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An Approach to Heparin and Lidocaine Hypersensitivity for the Interventional Nephrologist

Authors

  • Adrian Sequeira

    Corresponding author
    1. Interventional Nephrology Section, Division of Nephrology and Hypertension, Department of Medicine, Louisiana State University Health Sciences Center, Shreveport, Louisiana
    • Address correspondence to: Adrian Sequeira, M.D, Division of Nephrology and Hypertension, Department of Medicine, Louisiana State University Health Sciences Center, 1501 Kings Highway, Shreveport, LA 71130, Tel.: 318-675-7402, Fax: 318-675-5913, or e-mail: aseque@lsuhsc.edu.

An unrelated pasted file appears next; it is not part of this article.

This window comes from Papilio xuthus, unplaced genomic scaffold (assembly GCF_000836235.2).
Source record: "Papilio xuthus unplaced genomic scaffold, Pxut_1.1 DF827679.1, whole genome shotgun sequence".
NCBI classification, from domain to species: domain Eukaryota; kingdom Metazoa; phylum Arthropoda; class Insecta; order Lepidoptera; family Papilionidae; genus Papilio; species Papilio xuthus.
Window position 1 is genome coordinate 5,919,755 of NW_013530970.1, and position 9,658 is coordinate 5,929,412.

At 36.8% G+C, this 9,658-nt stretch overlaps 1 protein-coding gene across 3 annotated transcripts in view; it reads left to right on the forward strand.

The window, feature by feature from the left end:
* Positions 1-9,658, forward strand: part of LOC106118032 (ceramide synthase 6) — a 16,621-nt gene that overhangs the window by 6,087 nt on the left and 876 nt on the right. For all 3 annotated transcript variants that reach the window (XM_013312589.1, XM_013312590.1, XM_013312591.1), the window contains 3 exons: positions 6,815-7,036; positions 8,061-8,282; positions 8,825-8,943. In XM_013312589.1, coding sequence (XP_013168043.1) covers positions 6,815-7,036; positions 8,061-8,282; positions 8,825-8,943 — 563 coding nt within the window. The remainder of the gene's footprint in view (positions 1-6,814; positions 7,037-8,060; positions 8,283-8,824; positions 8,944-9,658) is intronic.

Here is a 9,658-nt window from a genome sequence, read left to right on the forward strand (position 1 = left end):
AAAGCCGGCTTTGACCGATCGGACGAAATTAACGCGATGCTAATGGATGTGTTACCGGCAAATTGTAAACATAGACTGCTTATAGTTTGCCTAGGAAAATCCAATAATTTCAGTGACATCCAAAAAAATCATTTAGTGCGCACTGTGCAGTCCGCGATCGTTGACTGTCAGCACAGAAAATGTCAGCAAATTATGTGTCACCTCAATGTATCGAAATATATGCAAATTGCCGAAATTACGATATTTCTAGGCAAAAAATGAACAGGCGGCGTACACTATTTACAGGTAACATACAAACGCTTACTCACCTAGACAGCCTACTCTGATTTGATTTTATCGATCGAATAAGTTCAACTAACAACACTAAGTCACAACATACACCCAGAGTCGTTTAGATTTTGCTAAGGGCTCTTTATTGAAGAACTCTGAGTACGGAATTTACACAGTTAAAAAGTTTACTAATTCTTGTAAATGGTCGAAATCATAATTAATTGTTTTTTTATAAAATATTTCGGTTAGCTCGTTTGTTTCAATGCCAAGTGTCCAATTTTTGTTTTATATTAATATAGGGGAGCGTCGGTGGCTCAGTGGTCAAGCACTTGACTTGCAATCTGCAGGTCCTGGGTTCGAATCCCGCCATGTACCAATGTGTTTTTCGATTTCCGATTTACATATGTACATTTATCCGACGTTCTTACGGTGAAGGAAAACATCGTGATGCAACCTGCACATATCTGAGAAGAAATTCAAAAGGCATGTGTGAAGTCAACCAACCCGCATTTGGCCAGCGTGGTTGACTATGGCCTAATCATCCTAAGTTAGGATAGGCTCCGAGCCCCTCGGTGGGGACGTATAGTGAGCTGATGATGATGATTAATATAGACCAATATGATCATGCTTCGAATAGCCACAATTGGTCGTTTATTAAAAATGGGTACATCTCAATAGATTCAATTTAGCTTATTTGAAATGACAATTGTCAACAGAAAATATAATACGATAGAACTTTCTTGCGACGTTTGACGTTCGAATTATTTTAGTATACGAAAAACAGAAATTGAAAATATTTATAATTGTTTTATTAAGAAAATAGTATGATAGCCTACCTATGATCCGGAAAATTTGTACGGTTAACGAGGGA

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Abstract

The general and interventional nephrologist may occasionally encounter a situation where the patient may state that he/she has an allergy to lidocaine or heparin. Heparin hypersensitivity is usually either a delayed type hypersensitivity reaction or an immune-mediated thrombocytopenia. While a number of alternative drugs are available, many of them are subject to local availability, food and drug administration indications, and the patient's hepatic and renal function. Many of these drugs do not have antidotes in case of bleeding. Lidocaine hypersensitivity is usually a delayed type reaction, although adverse reactions, which are much more common, are wrongly labeled as an allergy. 1% diphenhydramine and benzyl alcohol may be used as alternatives.

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